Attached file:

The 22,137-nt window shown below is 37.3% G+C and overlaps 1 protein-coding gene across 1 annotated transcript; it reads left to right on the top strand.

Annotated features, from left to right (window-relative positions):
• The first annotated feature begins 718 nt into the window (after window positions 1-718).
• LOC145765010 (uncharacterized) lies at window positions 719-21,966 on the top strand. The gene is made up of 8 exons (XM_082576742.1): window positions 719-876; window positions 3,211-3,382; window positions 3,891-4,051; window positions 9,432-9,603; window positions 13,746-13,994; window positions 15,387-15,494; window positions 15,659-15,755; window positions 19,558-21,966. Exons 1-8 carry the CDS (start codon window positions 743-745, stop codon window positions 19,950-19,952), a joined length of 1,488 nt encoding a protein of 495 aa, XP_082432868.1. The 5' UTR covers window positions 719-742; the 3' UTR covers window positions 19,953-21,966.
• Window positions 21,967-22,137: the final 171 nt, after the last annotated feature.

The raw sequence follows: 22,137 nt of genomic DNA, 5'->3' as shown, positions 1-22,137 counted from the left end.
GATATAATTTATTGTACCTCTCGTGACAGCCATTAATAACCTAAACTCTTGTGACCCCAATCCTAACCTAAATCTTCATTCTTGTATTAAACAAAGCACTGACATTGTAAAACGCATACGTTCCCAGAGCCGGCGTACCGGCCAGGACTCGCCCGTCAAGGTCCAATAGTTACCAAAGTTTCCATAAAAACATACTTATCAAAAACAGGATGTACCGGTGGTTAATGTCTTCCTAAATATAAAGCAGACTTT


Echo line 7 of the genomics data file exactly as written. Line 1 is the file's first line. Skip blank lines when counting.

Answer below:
GATATAATTTATTGTACCTCTCGTGACAGCCATTAATAACCTAAACTCTTGTGACCCCAATCCTAACCTAAATCTTCATTCTTGTATTAAACAAAGCACTGACATTGTAAAACGCATACGTTCCCAGAGCCGGCGTACCGGCCAGGACTCGCCCGTCAAGGTCCAATAGTTACCAAAGTTTCCATAAAAACATACTTATCAAAAACAGGATGTACCGGTGGTTAATGTCTTCCTAAATATAAAGCAGACTTT